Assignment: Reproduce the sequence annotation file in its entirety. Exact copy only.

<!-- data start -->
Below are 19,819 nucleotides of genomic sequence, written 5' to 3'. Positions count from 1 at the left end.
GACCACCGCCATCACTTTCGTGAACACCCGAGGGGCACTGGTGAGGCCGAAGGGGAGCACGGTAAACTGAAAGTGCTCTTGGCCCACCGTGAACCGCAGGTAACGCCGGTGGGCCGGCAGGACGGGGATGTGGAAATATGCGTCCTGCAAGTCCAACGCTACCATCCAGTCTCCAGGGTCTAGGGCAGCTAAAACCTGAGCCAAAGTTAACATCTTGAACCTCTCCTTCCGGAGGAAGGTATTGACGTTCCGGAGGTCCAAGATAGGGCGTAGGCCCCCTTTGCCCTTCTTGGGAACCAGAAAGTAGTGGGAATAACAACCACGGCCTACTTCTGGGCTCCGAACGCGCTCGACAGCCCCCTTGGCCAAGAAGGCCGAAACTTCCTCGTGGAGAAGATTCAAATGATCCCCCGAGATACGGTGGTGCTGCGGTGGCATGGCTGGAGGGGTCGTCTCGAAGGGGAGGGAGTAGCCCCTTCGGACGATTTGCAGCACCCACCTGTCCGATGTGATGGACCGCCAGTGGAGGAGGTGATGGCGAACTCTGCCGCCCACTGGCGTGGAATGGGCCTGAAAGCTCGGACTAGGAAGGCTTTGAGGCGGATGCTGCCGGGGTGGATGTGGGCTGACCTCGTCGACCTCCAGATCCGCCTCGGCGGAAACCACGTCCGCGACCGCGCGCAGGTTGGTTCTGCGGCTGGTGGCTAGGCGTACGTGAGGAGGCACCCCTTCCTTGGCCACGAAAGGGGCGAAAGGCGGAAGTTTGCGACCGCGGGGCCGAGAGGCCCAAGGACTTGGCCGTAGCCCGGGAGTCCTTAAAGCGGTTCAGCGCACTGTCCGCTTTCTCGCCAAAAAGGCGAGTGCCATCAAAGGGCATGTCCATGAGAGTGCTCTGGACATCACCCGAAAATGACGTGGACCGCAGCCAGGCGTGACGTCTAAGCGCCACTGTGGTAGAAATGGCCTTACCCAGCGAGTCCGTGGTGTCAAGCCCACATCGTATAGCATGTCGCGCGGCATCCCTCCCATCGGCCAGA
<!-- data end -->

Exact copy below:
Below are 19,819 nucleotides of genomic sequence, written 5' to 3'. Positions count from 1 at the left end.
GACCACCGCCATCACTTTCGTGAACACCCGAGGGGCACTGGTGAGGCCGAAGGGGAGCACGGTAAACTGAAAGTGCTCTTGGCCCACCGTGAACCGCAGGTAACGCCGGTGGGCCGGCAGGACGGGGATGTGGAAATATGCGTCCTGCAAGTCCAACGCTACCATCCAGTCTCCAGGGTCTAGGGCAGCTAAAACCTGAGCCAAAGTTAACATCTTGAACCTCTCCTTCCGGAGGAAGGTATTGACGTTCCGGAGGTCCAAGATAGGGCGTAGGCCCCCTTTGCCCTTCTTGGGAACCAGAAAGTAGTGGGAATAACAACCACGGCCTACTTCTGGGCTCCGAACGCGCTCGACAGCCCCCTTGGCCAAGAAGGCCGAAACTTCCTCGTGGAGAAGATTCAAATGATCCCCCGAGATACGGTGGTGCTGCGGTGGCATGGCTGGAGGGGTCGTCTCGAAGGGGAGGGAGTAGCCCCTTCGGACGATTTGCAGCACCCACCTGTCCGATGTGATGGACCGCCAGTGGAGGAGGTGATGGCGAACTCTGCCGCCCACTGGCGTGGAATGGGCCTGAAAGCTCGGACTAGGAAGGCTTTGAGGCGGATGCTGCCGGGGTGGATGTGGGCTGACCTCGTCGACCTCCAGATCCGCCTCGGCGGAAACCACGTCCGCGACCGCGCGCAGGTTGGTTCTGCGGCTGGTGGCTAGGCGTACGTGAGGAGGCACCCCTTCCTTGGCCACGAAAGGGGCGAAAGGCGGAAGTTTGCGACCGCGGGGCCGAGAGGCCCAAGGACTTGGCCGTAGCCCGGGAGTCCTTAAAGCGGTTCAGCGCACTGTCCGCTTTCTCGCCAAAAAGGCGAGTGCCATCAAAGGGCATGTCCATGAGAGTGCTCTGGACATCACCCGAAAATGACGTGGACCGCAGCCAGGCGTGACGTCTAAGCGCCACTGTGGTAGAAATGGCCTTACCCAGCGAGTCCGTGGTGTCAAGCCCACATCGTATAGCATGTCGCGCGGCATCCCTCCCATCGGCCAGA